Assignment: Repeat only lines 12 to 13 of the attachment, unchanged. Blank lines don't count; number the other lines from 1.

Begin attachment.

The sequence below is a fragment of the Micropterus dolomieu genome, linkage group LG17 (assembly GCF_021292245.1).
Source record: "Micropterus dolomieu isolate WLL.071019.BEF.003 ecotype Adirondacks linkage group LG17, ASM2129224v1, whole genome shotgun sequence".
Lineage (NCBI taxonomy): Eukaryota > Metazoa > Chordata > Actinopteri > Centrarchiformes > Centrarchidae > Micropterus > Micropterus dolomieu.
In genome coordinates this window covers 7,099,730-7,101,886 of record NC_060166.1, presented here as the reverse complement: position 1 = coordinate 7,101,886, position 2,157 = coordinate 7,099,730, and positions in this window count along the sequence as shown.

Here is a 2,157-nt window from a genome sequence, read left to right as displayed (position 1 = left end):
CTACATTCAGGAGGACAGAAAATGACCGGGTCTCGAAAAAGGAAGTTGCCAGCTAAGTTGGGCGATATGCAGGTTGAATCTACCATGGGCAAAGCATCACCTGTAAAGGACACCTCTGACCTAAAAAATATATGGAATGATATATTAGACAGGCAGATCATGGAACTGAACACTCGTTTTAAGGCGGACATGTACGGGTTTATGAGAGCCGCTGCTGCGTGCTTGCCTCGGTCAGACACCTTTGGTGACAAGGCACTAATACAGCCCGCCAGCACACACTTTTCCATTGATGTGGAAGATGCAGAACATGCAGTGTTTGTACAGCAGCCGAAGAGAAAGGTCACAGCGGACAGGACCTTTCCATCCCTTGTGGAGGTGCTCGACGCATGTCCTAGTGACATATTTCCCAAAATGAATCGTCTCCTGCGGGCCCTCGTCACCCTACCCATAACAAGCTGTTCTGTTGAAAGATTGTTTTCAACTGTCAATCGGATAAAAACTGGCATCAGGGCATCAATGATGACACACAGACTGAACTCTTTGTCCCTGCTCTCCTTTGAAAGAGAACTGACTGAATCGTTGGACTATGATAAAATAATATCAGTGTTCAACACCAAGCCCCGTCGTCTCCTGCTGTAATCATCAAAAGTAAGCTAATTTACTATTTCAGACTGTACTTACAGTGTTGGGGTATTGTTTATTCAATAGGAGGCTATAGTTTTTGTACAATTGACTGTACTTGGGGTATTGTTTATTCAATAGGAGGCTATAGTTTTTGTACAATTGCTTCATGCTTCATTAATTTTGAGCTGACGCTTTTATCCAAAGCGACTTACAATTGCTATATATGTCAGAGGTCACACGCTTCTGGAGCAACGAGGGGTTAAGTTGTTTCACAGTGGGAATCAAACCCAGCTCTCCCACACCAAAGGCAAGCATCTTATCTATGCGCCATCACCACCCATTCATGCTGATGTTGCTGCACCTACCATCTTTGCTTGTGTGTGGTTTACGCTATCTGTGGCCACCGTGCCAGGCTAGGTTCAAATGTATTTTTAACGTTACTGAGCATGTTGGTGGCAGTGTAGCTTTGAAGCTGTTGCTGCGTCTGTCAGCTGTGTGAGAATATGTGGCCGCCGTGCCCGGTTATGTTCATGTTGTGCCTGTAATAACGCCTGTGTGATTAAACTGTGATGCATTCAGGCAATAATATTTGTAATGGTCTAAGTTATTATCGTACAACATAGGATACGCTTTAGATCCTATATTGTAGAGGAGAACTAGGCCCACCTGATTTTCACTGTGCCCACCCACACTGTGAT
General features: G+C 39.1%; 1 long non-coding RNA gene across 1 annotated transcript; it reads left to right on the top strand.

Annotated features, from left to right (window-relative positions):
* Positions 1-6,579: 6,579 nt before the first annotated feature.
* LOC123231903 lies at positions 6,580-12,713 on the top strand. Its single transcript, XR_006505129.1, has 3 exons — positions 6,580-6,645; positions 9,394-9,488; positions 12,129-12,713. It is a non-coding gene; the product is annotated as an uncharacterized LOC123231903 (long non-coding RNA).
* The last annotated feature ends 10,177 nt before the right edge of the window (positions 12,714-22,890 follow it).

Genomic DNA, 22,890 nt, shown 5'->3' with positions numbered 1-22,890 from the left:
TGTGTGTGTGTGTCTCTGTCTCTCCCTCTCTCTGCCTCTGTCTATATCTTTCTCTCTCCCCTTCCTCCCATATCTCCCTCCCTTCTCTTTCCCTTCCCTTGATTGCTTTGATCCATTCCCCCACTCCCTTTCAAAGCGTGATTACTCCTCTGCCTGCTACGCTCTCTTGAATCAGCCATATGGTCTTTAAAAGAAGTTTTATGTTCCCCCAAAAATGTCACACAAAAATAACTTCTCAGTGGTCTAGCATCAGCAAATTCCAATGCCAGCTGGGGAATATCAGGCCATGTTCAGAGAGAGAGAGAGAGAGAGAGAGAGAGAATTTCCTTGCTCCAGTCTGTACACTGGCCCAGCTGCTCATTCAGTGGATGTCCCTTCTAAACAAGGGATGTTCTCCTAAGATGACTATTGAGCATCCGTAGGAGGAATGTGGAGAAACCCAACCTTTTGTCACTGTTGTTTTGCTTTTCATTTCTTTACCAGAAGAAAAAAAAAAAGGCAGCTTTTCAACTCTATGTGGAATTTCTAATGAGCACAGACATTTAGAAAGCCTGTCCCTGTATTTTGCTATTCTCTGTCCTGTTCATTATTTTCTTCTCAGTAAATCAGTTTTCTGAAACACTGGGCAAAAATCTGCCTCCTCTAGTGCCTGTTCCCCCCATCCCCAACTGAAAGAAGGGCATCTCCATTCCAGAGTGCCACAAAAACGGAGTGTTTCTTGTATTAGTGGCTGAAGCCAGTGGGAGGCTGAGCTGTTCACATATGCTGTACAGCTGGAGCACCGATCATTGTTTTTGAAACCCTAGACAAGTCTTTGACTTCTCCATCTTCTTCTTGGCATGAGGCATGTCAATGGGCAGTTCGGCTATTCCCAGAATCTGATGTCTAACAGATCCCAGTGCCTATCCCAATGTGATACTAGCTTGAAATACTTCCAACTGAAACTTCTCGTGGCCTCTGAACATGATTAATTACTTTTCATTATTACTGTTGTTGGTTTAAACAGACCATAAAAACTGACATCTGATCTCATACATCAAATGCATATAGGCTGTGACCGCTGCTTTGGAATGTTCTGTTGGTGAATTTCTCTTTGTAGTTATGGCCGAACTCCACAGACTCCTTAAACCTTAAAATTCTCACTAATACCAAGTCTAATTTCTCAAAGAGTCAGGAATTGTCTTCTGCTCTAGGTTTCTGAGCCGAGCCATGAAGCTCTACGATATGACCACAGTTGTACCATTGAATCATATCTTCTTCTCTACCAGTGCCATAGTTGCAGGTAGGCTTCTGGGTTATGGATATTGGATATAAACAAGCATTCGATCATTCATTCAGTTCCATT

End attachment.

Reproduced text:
Genomic DNA, 22,890 nt, shown 5'->3' with positions numbered 1-22,890 from the left:
TGTGTGTGTGTGTCTCTGTCTCTCCCTCTCTCTGCCTCTGTCTATATCTTTCTCTCTCCCCTTCCTCCCATATCTCCCTCCCTTCTCTTTCCCTTCCCTTGATTGCTTTGATCCATTCCCCCACTCCCTTTCAAAGCGTGATTACTCCTCTGCCTGCTACGCTCTCTTGAATCAGCCATATGGTCTTTAAAAGAAGTTTTATGTTCCCCCAAAAATGTCACACAAAAATAACTTCTCAGTGGTCTAGCATCAGCAAATTCCAATGCCAGCTGGGGAATATCAGGCCATGTTCAGAGAGAGAGAGAGAGAGAGAGAGAGAGAATTTCCTTGCTCCAGTCTGTACACTGGCCCAGCTGCTCATTCAGTGGATGTCCCTTCTAAACAAGGGATGTTCTCCTAAGATGACTATTGAGCATCCGTAGGAGGAATGTGGAGAAACCCAACCTTTTGTCACTGTTGTTTTGCTTTTCATTTCTTTACCAGAAGAAAAAAAAAAAGGCAGCTTTTCAACTCTATGTGGAATTTCTAATGAGCACAGACATTTAGAAAGCCTGTCCCTGTATTTTGCTATTCTCTGTCCTGTTCATTATTTTCTTCTCAGTAAATCAGTTTTCTGAAACACTGGGCAAAAATCTGCCTCCTCTAGTGCCTGTTCCCCCCATCCCCAACTGAAAGAAGGGCATCTCCATTCCAGAGTGCCACAAAAACGGAGTGTTTCTTGTATTAGTGGCTGAAGCCAGTGGGAGGCTGAGCTGTTCACATATGCTGTACAGCTGGAGCACCGATCATTGTTTTTGAAACCCTAGACAAGTCTTTGACTTCTCCATCTTCTTCTTGGCATGAGGCATGTCAATGGGCAGTTCGGCTATTCCCAGAATCTGATGTCTAACAGATCCCAGTGCCTATCCCAATGTGATACTAGCTTGAAATACTTCCAACTGAAACTTCTCGTGGCCTCTGAACATGATTAATTACTTTTCATTATTACTGTTGTTGGTTTAAACAGACCATAAAAACTGACATCTGATCTCATACATCAAATGCATATAGGCTGTGACCGCTGCTTTGGAATGTTCTGTTGGTGAATTTCTCTTTGTAGTTATGGCCGAACTCCACAGACTCCTTAAACCTTAAAATTCTCACTAATACCAAGTCTAATTTCTCAAAGAGTCAGGAATTGTCTTCTGCTCTAGGTTTCTGAGCCGAGCCATGAAGCTCTACGATATGACCACAGTTGTACCATTGAATCATATCTTCTTCTCTACCAGTGCCATAGTTGCAGGTAGGCTTCTGGGTTATGGATATTGGATATAAACAAGCATTCGATCATTCATTCAGTTCCATT